Today‘s Birdwatching-The Jay
I hope you are all doing great!
Today I got a lot of pictures of some Jays-therefore I thought I might make a post about him.
The jay is an imposing bird. Its strong bill is dark gray to black in color. The eye is strikingly bright, often bluish, with a reddish-brown inner and outer ring. The forehead and crown are whitish with black, fine stripes. A strongly contrasting black beard stripe is particularly noticeable. The chin and throat are white. A reddish beige extends from the ear coverts, sides of the neck and nape to the back, shoulders and underside. The lower belly, the
The lower belly side, the lower tail covers and the rump are colored white - the tail is black. The white rump contrasts with this and offers the observer an excellent recognition feature in flight. On the wing there are also black parts. However, the sky-blue colored plumage parts at the wing, which are finely black banded and also decorate the hat of a hunter in many places, are particularly to be emphasized.
The jay systematically belongs to the family of corvids (Corvidae) and thus, despite its harsh voice, to the songbirds.
Distribution and population
The jay is a common bird species and inhabits all of Europe. Only in the north of the British Isles and Scandinavia, as well as partly on the Iberian
Peninsula it is occasionally absent. The jay also occurs in North Africa and parts of Israel.
The migratory behavior of the jay is extremely complex. By and large, it is a partial migrant whose migratory movements are mostly local or even regional.
Eastern and northern European jays usually leave their breeding grounds in boreal coniferous forests in winter and migrate southwest. Occasionally, this can also be observed in Central European populations.
Especially in late summer and autumn, jays can be observed in small groups migrating through the region and thus sometimes appearing in forest stands outside the breeding areas. In winter they also appear as guests at feeders - but rather as single individuals or in small troops of 2-4 individuals.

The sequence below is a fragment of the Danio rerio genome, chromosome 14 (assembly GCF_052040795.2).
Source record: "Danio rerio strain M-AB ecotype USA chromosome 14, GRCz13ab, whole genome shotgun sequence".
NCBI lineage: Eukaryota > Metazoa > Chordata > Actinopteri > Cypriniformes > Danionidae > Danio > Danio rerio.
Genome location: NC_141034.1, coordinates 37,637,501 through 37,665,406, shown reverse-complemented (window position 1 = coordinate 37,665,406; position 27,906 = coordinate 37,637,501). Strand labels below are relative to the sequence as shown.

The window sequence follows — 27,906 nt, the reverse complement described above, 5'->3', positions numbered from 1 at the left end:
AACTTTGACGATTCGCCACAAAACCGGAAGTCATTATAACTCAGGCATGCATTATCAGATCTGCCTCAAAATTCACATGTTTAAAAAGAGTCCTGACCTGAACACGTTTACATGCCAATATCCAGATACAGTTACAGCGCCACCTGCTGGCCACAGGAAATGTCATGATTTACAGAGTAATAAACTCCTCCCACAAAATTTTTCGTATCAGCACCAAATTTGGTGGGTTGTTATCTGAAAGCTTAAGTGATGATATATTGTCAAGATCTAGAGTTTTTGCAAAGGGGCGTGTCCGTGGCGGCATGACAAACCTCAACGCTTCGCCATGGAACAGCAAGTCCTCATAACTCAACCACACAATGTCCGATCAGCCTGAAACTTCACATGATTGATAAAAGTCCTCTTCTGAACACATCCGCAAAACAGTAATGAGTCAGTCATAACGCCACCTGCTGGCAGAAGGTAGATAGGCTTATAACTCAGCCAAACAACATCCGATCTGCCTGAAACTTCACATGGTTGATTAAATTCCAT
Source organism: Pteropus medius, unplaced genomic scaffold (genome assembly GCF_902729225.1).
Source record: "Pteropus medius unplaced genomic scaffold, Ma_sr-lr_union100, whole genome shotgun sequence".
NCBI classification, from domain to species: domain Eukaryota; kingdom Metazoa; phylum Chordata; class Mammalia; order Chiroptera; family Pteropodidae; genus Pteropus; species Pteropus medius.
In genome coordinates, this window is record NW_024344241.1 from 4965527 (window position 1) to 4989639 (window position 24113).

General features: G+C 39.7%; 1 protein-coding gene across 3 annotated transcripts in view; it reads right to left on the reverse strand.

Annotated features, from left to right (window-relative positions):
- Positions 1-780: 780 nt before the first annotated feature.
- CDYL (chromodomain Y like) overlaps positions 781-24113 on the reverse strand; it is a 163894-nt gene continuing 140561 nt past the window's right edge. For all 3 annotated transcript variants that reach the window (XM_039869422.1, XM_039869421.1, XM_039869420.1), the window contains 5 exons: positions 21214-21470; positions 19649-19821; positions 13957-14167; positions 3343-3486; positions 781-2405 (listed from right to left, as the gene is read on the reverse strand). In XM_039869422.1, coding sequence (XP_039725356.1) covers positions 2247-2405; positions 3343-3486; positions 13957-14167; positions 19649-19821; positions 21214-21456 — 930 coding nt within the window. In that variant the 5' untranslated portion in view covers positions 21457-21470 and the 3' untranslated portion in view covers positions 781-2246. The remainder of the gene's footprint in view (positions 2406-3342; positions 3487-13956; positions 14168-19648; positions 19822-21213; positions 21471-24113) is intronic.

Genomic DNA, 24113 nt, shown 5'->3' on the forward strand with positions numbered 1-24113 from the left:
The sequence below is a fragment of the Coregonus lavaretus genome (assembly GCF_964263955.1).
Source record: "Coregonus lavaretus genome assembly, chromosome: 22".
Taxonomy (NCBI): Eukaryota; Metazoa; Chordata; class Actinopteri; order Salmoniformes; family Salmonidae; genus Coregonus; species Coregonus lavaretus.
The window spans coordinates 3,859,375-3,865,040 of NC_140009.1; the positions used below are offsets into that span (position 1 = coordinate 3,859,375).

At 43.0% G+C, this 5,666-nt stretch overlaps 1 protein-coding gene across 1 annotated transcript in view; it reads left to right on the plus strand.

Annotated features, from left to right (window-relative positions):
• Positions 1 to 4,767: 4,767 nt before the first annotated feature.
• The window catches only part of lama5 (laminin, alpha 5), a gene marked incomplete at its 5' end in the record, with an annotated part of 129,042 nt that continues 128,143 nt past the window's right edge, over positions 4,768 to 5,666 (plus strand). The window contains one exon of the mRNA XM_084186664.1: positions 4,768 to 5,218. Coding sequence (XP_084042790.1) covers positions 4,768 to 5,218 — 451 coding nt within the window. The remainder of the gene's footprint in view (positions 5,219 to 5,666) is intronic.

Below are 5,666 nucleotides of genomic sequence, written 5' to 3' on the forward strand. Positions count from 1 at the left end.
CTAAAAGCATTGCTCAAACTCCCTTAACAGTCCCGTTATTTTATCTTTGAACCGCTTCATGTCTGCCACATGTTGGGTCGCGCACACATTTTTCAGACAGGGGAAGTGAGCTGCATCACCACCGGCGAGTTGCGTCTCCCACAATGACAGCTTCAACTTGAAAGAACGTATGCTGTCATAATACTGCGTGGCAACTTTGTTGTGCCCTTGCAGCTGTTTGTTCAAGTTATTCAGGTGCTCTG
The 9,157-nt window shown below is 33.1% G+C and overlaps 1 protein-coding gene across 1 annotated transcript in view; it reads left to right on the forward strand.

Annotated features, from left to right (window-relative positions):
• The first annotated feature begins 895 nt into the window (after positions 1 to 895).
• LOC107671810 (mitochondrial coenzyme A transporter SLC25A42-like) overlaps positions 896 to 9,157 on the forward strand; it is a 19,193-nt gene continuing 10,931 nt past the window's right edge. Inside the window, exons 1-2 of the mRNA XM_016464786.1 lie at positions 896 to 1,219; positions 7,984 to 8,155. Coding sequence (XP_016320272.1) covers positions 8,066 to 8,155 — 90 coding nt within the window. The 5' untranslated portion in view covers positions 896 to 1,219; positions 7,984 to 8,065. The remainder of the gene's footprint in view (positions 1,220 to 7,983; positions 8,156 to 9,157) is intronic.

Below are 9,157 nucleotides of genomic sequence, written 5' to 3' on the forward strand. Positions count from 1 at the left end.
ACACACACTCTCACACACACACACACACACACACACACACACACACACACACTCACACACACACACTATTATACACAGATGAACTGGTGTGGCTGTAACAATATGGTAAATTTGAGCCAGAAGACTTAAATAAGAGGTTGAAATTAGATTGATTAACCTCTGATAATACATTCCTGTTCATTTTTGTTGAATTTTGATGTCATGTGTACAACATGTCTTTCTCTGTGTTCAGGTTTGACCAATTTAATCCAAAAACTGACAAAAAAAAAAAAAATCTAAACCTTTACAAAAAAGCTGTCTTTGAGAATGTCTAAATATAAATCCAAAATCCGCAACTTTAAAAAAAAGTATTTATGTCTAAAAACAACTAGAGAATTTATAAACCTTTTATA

The breeding habitat of the jay is mostly in sparse stands of deciduous, mixed and coniferous forests. In most cases, these are very structurally rich forest parcels with a high shrub layer and different age classes, clearings, thickets, etc. If there is an appropriate tree population, jays can also be found in residential areas,
in parks and very large gardens as breeding birds. Field groves, hedgerows, orchards and the open countryside are frequented more outside the breeding season. This is mainly due to the presence of appropriate food resources.
The food spectrum is extremely varied. It is primarily based on the seasonal supply. Insects and their larvae, eggs and young birds, young rabbits, berries,
carrion, various seeds, grain, corn and much more are on the menu of the jay.
The jay leads a monogamous seasonal marriage. The male usually chooses the nest site, which is usually found between 3 and 8m high in the lower tree layer. The nest is built by both partners and consists of twigs and fresh brushwood. The nest hollow is much more softly developed. Grasses, fine twigs, plant fibers, moss, leaves and small pieces of bark cushion the nest and the young birds.
the clutch and the young birds. Towards the end of April, the 4-7 oval eggs are laid. After about 16-17 days, the fledglings hatch and are cared for in the nest for about 3 weeks. After fledging, it takes a relatively long time for the young jays to become independent. Thus, they may be cared for and fed outside the nest for up to four weeks.
But now let‘s get into the images.
(All images are mine and were taken on the Sony a7RIII with the Sony 200-600mm lens)
Thanks for reading and see you soon!
Feel free to comment which is your favorite picture or to leave some feedback!